Interventions in the classroom (Classroom Behavior Management) are also an empirically-supported treatment for ADHD. Similar to Family-Based practices, classroom interventions involve regular consultation with a teacher on the part of a behavior specialist, school psychologist, or similar professional. Teachers are educated about how ADHD impacts the child’s ability to focus, control impulsive behaviors, etc., and they are instructed on how to use specific behavioral techniques such as “specific positive feedback,” “planned ignoring,” “clear direction giving,” ”time out,” and the “daily report card.”3
While behavioral interventions in the classroom focus on time-on-task and minimizing disruptive behaviors, academic-oriented interventions focus on manipulating academic instruction or materials with the intent of improving behavioral and academic outcomes. Examples of such interventions include “variable assignment lengths,” “chunking assignments,” “high-interest modifications,” “varying instructional modalities,” “technology-assisted learning,” “basic skills enrichment,” and “peer tutoring.”3
Social skills interventions focus on the development and reinforcement of appropriate social skills such as communication, cooperation, participation, emotional regulation, emotional understanding, empathy, and enhanced levels of attention. A mental health expert, such as a licensed counselor or child psychologist, that has expertise in the field of ADHD and social skills, and can also include a school counselor, should be able to assist children and parents with participation in social skills interventions.3
Preliminary research also supports the use of regular physical activity for the treatment of ADHD. Research studies indicate that regular exercise improves behavior and information processing for children with ADHD. Some pediatricians are starting to recommend exercise in combination with or as an alternative to medication for the treatment of ADHD.3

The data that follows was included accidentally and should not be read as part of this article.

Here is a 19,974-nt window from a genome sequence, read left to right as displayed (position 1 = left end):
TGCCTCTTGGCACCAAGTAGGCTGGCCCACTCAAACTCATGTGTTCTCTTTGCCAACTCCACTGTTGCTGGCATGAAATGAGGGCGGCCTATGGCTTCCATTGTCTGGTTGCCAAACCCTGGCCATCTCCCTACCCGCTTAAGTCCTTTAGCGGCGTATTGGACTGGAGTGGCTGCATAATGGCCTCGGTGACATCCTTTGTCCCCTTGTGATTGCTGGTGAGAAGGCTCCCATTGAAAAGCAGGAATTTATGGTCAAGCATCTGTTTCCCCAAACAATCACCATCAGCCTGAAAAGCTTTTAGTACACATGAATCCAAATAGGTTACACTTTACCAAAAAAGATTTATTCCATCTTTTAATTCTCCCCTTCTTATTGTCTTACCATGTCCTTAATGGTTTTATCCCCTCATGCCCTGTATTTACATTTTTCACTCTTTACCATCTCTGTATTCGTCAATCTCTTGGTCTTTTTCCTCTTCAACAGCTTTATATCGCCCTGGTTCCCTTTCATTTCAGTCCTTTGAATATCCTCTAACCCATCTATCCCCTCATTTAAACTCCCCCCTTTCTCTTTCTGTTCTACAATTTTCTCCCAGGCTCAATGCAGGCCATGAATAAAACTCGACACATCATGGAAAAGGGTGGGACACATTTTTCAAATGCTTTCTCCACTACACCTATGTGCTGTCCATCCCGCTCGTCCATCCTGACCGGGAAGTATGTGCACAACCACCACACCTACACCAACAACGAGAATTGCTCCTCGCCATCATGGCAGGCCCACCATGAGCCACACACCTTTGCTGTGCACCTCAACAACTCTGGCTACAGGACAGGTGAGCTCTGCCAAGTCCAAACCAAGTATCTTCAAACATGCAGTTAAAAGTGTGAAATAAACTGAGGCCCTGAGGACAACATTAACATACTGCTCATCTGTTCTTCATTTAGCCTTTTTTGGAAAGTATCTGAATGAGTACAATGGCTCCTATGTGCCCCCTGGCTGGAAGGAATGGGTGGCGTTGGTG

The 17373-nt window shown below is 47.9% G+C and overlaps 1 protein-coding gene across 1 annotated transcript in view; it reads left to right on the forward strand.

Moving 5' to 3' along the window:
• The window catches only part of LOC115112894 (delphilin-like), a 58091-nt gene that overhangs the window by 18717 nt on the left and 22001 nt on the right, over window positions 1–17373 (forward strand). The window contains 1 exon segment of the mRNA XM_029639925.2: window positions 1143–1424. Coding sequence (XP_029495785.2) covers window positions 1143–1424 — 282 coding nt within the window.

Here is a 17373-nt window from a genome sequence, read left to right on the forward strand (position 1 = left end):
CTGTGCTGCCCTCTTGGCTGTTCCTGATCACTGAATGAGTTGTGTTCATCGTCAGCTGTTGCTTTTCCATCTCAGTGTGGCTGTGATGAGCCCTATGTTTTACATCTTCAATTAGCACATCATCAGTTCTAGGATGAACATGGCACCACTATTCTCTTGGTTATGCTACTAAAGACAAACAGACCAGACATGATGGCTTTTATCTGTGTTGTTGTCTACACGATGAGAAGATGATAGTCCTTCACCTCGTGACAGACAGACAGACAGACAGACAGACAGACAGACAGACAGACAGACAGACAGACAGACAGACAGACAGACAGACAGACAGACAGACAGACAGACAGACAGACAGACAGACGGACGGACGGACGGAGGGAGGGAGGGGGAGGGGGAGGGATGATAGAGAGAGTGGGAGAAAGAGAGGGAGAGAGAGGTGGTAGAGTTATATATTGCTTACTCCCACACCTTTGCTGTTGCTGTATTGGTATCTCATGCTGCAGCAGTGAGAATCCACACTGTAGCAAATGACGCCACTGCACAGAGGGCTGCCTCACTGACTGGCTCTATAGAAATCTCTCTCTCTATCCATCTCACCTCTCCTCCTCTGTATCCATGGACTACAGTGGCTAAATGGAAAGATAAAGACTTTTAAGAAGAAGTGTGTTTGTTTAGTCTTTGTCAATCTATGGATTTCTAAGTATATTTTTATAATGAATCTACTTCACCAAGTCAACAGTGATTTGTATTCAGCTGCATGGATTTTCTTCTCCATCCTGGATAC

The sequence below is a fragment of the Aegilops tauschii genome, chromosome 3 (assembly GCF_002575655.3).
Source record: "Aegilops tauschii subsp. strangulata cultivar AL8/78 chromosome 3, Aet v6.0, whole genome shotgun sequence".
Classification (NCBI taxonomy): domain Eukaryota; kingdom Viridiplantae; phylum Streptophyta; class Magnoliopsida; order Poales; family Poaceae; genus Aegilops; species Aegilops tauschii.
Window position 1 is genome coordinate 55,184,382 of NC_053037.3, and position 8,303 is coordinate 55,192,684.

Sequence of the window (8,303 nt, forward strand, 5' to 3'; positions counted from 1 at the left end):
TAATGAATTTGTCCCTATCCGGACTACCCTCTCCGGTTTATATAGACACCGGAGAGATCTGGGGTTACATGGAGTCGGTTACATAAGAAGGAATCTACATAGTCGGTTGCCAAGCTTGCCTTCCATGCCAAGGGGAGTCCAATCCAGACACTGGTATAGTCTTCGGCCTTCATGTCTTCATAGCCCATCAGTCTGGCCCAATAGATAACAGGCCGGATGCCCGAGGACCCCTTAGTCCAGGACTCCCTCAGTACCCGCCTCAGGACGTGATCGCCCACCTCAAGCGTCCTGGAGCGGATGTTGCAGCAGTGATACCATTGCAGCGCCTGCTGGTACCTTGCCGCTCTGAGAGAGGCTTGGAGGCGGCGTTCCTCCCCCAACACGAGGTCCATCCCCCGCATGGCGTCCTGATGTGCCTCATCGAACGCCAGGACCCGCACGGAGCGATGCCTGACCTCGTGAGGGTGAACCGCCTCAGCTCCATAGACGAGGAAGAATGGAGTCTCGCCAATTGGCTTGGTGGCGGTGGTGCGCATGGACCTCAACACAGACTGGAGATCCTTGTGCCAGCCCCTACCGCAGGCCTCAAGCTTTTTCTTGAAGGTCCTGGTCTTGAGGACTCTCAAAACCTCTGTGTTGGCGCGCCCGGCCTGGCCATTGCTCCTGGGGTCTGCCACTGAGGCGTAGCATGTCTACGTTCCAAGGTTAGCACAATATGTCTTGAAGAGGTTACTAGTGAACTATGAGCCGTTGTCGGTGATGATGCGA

Aside from non-pharmacological-based treatments for ADHD, medication treatment studies show stimulants have been found to reduce classroom disruptions and increase on-task behavior, compliance, and academic productivity. They have also been shown to decrease negative social behaviors such as inappropriate peer interactions, negative parent-child interaction, and aggression. However, the professional consensus is that medical treatments be done in combination with cognitive and behavioral approaches.3
Lastly, teens with behavioral issues in addition to ADHD thrive in boarding school-type programs. The organized lifestyle of boarding or residential schools with little or no surprises works best for kids with ADHD. Further, the individualized focus, within a highly structured living and learning environment, allows greater opportunity to communicate emotional issues. Each student enters the program with a personalized behavior modification plan. Because of this, trained professionals at an ADHD boarding school who work hard to create and maintain a controlled and predictable atmosphere can more easily focus their attention immediately when an individual acts out.4
1 “Effectiveness of Therapeutic Programs for Students with ADHD…,” Napalai Chaimaha, 2017.
2 “Behavior Management and School-Aged Children with ADHD,” Linda Pfiffner.
3 “6 Research-Based Interventions for the Treatment of ADHD in Children,” Rachel Wise, 2017.
4 “Is Boarding School for ADHD a Fit for My Child?” Michelle Garrigan-Durant, 2017.